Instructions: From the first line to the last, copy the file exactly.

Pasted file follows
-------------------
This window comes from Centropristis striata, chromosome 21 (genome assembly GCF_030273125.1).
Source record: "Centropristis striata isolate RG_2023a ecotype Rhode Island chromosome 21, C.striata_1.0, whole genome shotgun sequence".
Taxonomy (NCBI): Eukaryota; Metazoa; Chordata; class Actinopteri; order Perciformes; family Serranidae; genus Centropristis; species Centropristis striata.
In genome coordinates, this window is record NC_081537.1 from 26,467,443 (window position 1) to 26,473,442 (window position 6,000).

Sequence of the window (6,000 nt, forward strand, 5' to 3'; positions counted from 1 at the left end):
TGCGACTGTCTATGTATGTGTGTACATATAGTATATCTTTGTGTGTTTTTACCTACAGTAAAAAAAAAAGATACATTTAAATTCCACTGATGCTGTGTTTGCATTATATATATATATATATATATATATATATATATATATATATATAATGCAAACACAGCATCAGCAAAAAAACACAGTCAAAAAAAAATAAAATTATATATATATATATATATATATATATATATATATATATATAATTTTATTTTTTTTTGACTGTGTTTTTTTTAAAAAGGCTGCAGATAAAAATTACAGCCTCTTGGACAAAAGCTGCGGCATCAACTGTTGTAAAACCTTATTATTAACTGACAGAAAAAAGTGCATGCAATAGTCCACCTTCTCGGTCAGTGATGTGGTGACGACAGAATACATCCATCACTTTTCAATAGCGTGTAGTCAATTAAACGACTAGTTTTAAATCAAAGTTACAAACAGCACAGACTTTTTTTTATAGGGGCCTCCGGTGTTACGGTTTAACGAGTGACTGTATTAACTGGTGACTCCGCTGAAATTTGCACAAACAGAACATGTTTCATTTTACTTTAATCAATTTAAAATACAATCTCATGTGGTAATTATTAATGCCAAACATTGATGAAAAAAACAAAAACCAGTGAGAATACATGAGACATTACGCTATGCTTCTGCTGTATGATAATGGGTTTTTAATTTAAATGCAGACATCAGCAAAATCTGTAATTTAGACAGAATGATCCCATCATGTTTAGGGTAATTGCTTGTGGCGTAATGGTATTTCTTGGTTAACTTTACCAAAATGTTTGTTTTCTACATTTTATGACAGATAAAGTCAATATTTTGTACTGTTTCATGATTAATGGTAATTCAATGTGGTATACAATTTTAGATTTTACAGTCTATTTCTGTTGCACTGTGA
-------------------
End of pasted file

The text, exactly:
This window comes from Centropristis striata, chromosome 21 (genome assembly GCF_030273125.1).
Source record: "Centropristis striata isolate RG_2023a ecotype Rhode Island chromosome 21, C.striata_1.0, whole genome shotgun sequence".
Taxonomy (NCBI): Eukaryota; Metazoa; Chordata; class Actinopteri; order Perciformes; family Serranidae; genus Centropristis; species Centropristis striata.
In genome coordinates, this window is record NC_081537.1 from 26,467,443 (window position 1) to 26,473,442 (window position 6,000).

Sequence of the window (6,000 nt, forward strand, 5' to 3'; positions counted from 1 at the left end):
TGCGACTGTCTATGTATGTGTGTACATATAGTATATCTTTGTGTGTTTTTACCTACAGTAAAAAAAAAAGATACATTTAAATTCCACTGATGCTGTGTTTGCATTATATATATATATATATATATATATATATATATATATATATATAATGCAAACACAGCATCAGCAAAAAAACACAGTCAAAAAAAAATAAAATTATATATATATATATATATATATATATATATATATATATATAATTTTATTTTTTTTTGACTGTGTTTTTTTTAAAAAGGCTGCAGATAAAAATTACAGCCTCTTGGACAAAAGCTGCGGCATCAACTGTTGTAAAACCTTATTATTAACTGACAGAAAAAAGTGCATGCAATAGTCCACCTTCTCGGTCAGTGATGTGGTGACGACAGAATACATCCATCACTTTTCAATAGCGTGTAGTCAATTAAACGACTAGTTTTAAATCAAAGTTACAAACAGCACAGACTTTTTTTTATAGGGGCCTCCGGTGTTACGGTTTAACGAGTGACTGTATTAACTGGTGACTCCGCTGAAATTTGCACAAACAGAACATGTTTCATTTTACTTTAATCAATTTAAAATACAATCTCATGTGGTAATTATTAATGCCAAACATTGATGAAAAAAACAAAAACCAGTGAGAATACATGAGACATTACGCTATGCTTCTGCTGTATGATAATGGGTTTTTAATTTAAATGCAGACATCAGCAAAATCTGTAATTTAGACAGAATGATCCCATCATGTTTAGGGTAATTGCTTGTGGCGTAATGGTATTTCTTGGTTAACTTTACCAAAATGTTTGTTTTCTACATTTTATGACAGATAAAGTCAATATTTTGTACTGTTTCATGATTAATGGTAATTCAATGTGGTATACAATTTTAGATTTTACAGTCTATTTCTGTTGCACTGTGA